Sarah F. Poissant
B.A., University of Vermont, 1992; M.A., University of Connecticut, 1994, Ph.D., 1999; CCC-A.
pediatric audiology, cochlear implants, speech perception
The overarching goal of my research is to maximize access to the speech signal for adults and children with hearing loss, regardless of which personal sensory device they use. Most of my recent work in the cochlear implant lab has aimed to fully understand how the characteristics of reverberation and masking negatively impact speech understanding in cochlear implant recipients and to provide recommendations for ways in which acoustic environments can be controlled for the users’ benefit. The pediatric portion of my research program is continuing to expand as we examine novel approaches to assessing very young and other difficult-to-test populations and begin to work with children with unilateral hearing loss who have unique listening challenges, but who also share some of the same barriers to accessing the speech signal as our cochlear implant users.
Poissant, S.F., Freyman, R.L., MacDonald, A.J., & Nunes, H.A. (2012). Characteristics of noise exposure during solitary trumpet playing: immediate impact on distortion-product otoacoustic emissions and long-term implications for hearing. Ear Hear., 33, 543-553.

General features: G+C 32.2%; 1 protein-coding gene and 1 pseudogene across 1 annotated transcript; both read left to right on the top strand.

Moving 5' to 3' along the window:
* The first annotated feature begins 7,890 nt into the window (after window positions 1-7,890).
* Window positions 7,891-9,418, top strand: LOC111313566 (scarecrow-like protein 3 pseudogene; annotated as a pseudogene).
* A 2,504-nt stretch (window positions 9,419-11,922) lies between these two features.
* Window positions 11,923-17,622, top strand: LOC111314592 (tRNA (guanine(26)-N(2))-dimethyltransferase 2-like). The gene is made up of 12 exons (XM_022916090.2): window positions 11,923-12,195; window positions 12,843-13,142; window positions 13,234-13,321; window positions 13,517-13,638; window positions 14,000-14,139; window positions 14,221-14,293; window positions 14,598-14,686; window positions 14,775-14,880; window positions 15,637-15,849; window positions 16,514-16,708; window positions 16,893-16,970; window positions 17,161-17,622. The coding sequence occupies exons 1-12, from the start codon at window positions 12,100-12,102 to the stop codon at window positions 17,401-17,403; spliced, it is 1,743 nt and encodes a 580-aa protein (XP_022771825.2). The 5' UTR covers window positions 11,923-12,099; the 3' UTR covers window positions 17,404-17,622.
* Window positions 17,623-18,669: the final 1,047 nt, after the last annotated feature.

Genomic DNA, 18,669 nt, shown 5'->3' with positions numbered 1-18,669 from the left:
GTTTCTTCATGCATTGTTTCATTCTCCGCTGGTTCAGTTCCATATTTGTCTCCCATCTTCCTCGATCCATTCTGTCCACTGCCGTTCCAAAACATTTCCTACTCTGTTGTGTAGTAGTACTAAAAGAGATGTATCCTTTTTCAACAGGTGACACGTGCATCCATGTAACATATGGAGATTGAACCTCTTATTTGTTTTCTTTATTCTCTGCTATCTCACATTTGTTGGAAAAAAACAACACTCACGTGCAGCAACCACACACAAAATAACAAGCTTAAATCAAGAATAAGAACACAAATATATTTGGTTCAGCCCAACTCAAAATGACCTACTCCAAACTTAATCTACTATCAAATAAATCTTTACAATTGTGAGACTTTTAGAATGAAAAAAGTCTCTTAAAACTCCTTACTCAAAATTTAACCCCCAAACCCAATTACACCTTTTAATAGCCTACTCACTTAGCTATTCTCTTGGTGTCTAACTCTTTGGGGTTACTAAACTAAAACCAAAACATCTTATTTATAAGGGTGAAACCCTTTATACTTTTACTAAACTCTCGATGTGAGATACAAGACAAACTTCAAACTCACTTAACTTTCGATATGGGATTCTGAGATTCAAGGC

Roditi, R.E., Poissant, S.F., Bero, E.M., & Lee, D.J. (2009). A predictive model of cochlear implant performance in postlingually deafened adults. Otol Neurotol., 30, 449-454.
Whitmal III, N.A., Poissant, S.F., Freyman, R.L., & Helfer, K.S. (2007). Speech intelligibility in cochlear implant simulations: effect of carrier type, interfering noise, and subject experience. J. Acoust. Soc. Am., 122, 2376-2388.
Poissant, S.F., Whitmal III, N.A., & Freyman R.L (2006). Effects of reverberation and masking On speech intelligibility in cochlear implant simulations. J. Acoust. Soc. Am., 119, 1606-1615.
Poissant, S.F., Peters, K.A., & Robb, M.P. (2006). Acoustic and perceptual appraisal of speech production in pediatric cochlear implant users. Int. J. Pediat. Otorhinolaryngol, 70, 1195-1203.